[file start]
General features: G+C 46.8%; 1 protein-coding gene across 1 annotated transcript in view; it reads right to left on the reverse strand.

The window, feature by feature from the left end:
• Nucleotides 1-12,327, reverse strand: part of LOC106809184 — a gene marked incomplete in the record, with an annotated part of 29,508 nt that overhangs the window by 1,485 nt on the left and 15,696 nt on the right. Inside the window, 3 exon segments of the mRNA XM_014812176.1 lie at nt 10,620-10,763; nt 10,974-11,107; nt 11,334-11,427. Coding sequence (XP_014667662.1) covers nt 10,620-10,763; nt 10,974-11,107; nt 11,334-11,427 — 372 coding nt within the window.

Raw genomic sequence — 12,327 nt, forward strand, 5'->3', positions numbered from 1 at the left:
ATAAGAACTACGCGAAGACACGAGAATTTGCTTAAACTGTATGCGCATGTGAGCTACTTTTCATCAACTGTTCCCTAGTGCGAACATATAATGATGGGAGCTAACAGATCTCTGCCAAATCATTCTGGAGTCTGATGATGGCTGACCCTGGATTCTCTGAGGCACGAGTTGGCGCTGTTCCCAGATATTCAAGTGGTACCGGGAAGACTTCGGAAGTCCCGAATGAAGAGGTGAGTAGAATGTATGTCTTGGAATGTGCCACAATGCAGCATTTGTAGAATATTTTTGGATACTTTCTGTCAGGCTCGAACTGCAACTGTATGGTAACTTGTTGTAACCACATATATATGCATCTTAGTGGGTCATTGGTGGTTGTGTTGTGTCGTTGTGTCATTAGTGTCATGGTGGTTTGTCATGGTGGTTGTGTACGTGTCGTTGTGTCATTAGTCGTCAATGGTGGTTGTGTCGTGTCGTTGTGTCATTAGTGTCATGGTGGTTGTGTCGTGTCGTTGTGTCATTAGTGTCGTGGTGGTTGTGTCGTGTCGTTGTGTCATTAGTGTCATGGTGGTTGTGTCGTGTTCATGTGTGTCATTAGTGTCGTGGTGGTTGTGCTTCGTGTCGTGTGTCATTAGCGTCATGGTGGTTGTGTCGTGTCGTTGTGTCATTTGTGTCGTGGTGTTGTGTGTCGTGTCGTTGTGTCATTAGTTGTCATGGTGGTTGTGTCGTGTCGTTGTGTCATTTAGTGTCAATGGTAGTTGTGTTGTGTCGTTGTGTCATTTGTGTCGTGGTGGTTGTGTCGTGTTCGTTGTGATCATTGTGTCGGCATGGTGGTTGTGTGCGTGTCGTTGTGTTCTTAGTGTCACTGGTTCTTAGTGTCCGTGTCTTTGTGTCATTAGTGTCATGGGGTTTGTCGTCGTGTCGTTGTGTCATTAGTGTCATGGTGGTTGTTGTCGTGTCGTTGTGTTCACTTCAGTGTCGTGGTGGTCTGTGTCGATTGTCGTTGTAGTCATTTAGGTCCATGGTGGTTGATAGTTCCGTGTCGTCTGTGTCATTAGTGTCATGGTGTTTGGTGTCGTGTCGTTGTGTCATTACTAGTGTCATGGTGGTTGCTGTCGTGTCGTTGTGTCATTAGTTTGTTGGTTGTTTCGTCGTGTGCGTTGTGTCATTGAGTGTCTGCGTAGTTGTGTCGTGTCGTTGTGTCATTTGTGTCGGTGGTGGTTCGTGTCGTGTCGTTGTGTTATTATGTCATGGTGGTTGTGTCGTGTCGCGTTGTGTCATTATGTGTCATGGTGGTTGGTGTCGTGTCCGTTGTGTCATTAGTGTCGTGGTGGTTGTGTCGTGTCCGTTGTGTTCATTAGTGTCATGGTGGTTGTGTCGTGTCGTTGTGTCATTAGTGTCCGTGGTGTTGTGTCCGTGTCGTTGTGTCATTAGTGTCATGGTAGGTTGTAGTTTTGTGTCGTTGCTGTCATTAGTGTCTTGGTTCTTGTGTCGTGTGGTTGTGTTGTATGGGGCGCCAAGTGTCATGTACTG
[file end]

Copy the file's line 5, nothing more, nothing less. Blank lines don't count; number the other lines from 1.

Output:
ATAAGAACTACGCGAAGACACGAGAATTTGCTTAAACTGTATGCGCATGTGAGCTACTTTTCATCAACTGTTCCCTAGTGCGAACATATAATGATGGGAGCTAACAGATCTCTGCCAAATCATTCTGGAGTCTGATGATGGCTGACCCTGGATTCTCTGAGGCACGAGTTGGCGCTGTTCCCAGATATTCAAGTGGTACCGGGAAGACTTCGGAAGTCCCGAATGAAGAGGTGAGTAGAATGTATGTCTTGGAATGTGCCACAATGCAGCATTTGTAGAATATTTTTGGATACTTTCTGTCAGGCTCGAACTGCAACTGTATGGTAACTTGTTGTAACCACATATATATGCATCTTAGTGGGTCATTGGTGGTTGTGTTGTGTCGTTGTGTCATTAGTGTCATGGTGGTTTGTCATGGTGGTTGTGTACGTGTCGTTGTGTCATTAGTCGTCAATGGTGGTTGTGTCGTGTCGTTGTGTCATTAGTGTCATGGTGGTTGTGTCGTGTCGTTGTGTCATTAGTGTCGTGGTGGTTGTGTCGTGTCGTTGTGTCATTAGTGTCATGGTGGTTGTGTCGTGTTCATGTGTGTCATTAGTGTCGTGGTGGTTGTGCTTCGTGTCGTGTGTCATTAGCGTCATGGTGGTTGTGTCGTGTCGTTGTGTCATTTGTGTCGTGGTGTTGTGTGTCGTGTCGTTGTGTCATTAGTTGTCATGGTGGTTGTGTCGTGTCGTTGTGTCATTTAGTGTCAATGGTAGTTGTGTTGTGTCGTTGTGTCATTTGTGTCGTGGTGGTTGTGTCGTGTTCGTTGTGATCATTGTGTCGGCATGGTGGTTGTGTGCGTGTCGTTGTGTTCTTAGTGTCACTGGTTCTTAGTGTCCGTGTCTTTGTGTCATTAGTGTCATGGGGTTTGTCGTCGTGTCGTTGTGTCATTAGTGTCATGGTGGTTGTTGTCGTGTCGTTGTGTTCACTTCAGTGTCGTGGTGGTCTGTGTCGATTGTCGTTGTAGTCATTTAGGTCCATGGTGGTTGATAGTTCCGTGTCGTCTGTGTCATTAGTGTCATGGTGTTTGGTGTCGTGTCGTTGTGTCATTACTAGTGTCATGGTGGTTGCTGTCGTGTCGTTGTGTCATTAGTTTGTTGGTTGTTTCGTCGTGTGCGTTGTGTCATTGAGTGTCTGCGTAGTTGTGTCGTGTCGTTGTGTCATTTGTGTCGGTGGTGGTTCGTGTCGTGTCGTTGTGTTATTATGTCATGGTGGTTGTGTCGTGTCGCGTTGTGTCATTATGTGTCATGGTGGTTGGTGTCGTGTCCGTTGTGTCATTAGTGTCGTGGTGGTTGTGTCGTGTCCGTTGTGTTCATTAGTGTCATGGTGGTTGTGTCGTGTCGTTGTGTCATTAGTGTCCGTGGTGTTGTGTCCGTGTCGTTGTGTCATTAGTGTCATGGTAGGTTGTAGTTTTGTGTCGTTGCTGTCATTAGTGTCTTGGTTCTTGTGTCGTGTGGTTGTGTTGTATGGGGCGCCAAGTGTCATGTACTG